Newsweek Oct-03-14

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United States
The Newsweek/Daily Beast Company LLC
37 号


working-class white men make democrats nervous

It was a memorable, violent day in lower Manhattan. No, not that day—but another. In early May 1970, America was bitterly divided about everything from hot pants to Ho Chi Minh, but especially the Nixon administration’s bombing of Cambodia, which escalated and expanded the Vietnam War. On May 4, four students protesting the invasion were killed by National Guardsmen during a demonstration at Kent State University in Ohio. New York’s mayor, John Lindsay, sharing the sadness and outrage of many Americans, ordered flags at City Hall to be flown at half-staff. In lower Manhattan, antiwar demonstrators marched peacefully. Construction union leaders, who were zealous backers of Nixon’s Vietnam policies, organized a counterprotest. Workers—or “hard hats,” as they were known—left their girders and skyscrapers with their clenched fists held high and hit the streets…

the age-old old age problem faced by baby boomers

Ever since Matthew Drake was a boy, he dreamed of joining the Army. His mother, Lisa Schuster, had always been supportive. Then 9/11 happened. “I knew that would change everything for where our service members would be deployed and what they’d do,” she says. But the 9/11 attacks were just the catalyst Matthew needed to enlist. “He said, ‘Mom, I grew up never being afraid or thinking something like this will happen.... Somebody has to be the good guys, and I want to be one of them.’” On October 15, 2004, in Al-Qaim, on the Iraq-Syria border, a suicide car bomber drove into an armored vehicle filled with five American soldiers. Matthew, then 21, was the only survivor. He was rushed to an Army hospital in Baghdad, where he received emergency brain…

isis’s forgotten hostages: islamic state still holds thousands

The names of American journalists James Foley and Steven Sotloff and the British aid worker David Haines have become well-known since their gruesome deaths at the hands of the Islamic State, more commonly known as ISIS, as have Alan Henning’s, the British aid worker named as ISIS’s next victim, and John Cantlie’s, a British journalist snatched by the extremist group two years ago. But no one knew the names of the 49 Turkish diplomats, consulate employees and soldiers—including two small children—who were taken hostage by ISIS in Mosul in June. The incident was barely reported in the Western press until they were released and the full details of how and why ISIS should have agreed the release remains unclear. It is believed that more than a hundred other Turks remain in…

volunteering in america is on the decline

The United States has a long history of volunteering. Enshrined in the United States Constitution, the right to form voluntary associations has been a treasured aspect of American life since the nation’s birth. Alexis de Tocqueville noticed the propensity for Americans to join civic organizations when he traveled the country before the Civil War. By 1944, Arthur Schlesinger would famously refer to America as a “nation of joiners.” But in recent years, the percentage of Americans volunteering has dwindled and is now at its lowest level in a decade. Last year the volunteer rate was 25.4 percent, or 62.6 million people, compared with 29 percent of the population in 2003, according to the U.S. Bureau of Labor Statistics. (Official statistics on volunteer rates go back only to 2002.) The BLS counts…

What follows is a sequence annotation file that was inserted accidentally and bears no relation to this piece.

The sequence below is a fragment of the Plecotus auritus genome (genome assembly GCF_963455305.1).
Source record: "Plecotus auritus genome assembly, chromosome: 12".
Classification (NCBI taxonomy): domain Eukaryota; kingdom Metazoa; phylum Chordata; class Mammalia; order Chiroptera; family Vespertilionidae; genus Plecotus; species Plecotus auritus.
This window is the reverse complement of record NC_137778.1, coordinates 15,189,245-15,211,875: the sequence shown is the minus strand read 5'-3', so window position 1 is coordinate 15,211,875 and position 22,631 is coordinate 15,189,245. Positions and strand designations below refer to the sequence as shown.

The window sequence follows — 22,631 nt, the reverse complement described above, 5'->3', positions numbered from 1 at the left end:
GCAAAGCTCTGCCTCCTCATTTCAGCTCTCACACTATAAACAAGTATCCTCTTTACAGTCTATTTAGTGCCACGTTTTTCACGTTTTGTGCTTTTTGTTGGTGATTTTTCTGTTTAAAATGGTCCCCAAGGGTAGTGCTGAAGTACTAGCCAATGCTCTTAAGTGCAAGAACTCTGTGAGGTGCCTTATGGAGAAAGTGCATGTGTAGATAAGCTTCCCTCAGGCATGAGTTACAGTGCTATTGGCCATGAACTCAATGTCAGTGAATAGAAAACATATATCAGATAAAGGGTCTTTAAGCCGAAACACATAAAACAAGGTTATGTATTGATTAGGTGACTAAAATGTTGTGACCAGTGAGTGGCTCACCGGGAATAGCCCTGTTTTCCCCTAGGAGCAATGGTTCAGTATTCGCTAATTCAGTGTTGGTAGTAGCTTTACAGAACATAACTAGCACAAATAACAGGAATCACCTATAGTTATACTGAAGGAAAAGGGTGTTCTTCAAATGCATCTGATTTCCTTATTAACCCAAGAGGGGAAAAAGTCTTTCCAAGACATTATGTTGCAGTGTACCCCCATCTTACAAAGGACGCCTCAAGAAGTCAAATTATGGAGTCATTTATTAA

putin’s ‘last and best weapon’ against europe: gas

In the cornfields of the Donbass, the war between the Ukrainian army and Moscow-backed rebels has sputtered to an uneasy stalemate. But as winter approaches, a new battle-front in Moscow’s proxy struggle with the West is opening up - and though it will not be as bloody, it could be no less politically dramatic than the recent shooting war. On the face of it, the battle lines are clear enough. Russia needs the West for loans, financial services, foodstuffs, and technical expertise - all of which are being choked off by economic sanctions over the Kremlin’s intervention in Ukraine. Europe, for its part, relies on Russia’s majority-state-owned gas giant Gazprom for up to a third of its gas - and about half of that is piped through Ukraine. Should the Kremlin…

textbook case of bad textbooking

It is not elitist to believe your cable guy shouldn’t be performing heart surgery. Or that an archaeologist shouldn’t be representing the defendant in a murder trial. Or that a lawyer shouldn’t be engineering the electrical system of a nuclear power plant. Each of these activities involves special skill sets honed with years of education and experience. Hopefully, everyone understands that those untrained in specialty fields have no business thinking they are qualified to do the work. But somehow America has reached a stage where real estate brokers, dental hygienists, restaurant franchise owners, college dropouts turned radio talk-show hosts, journalists, politicians and assorted other flibbertigibbets believe they know more about history, the natural sciences and other forms of scholarship than do those who spent decades earning advanced degrees, conducting original research and…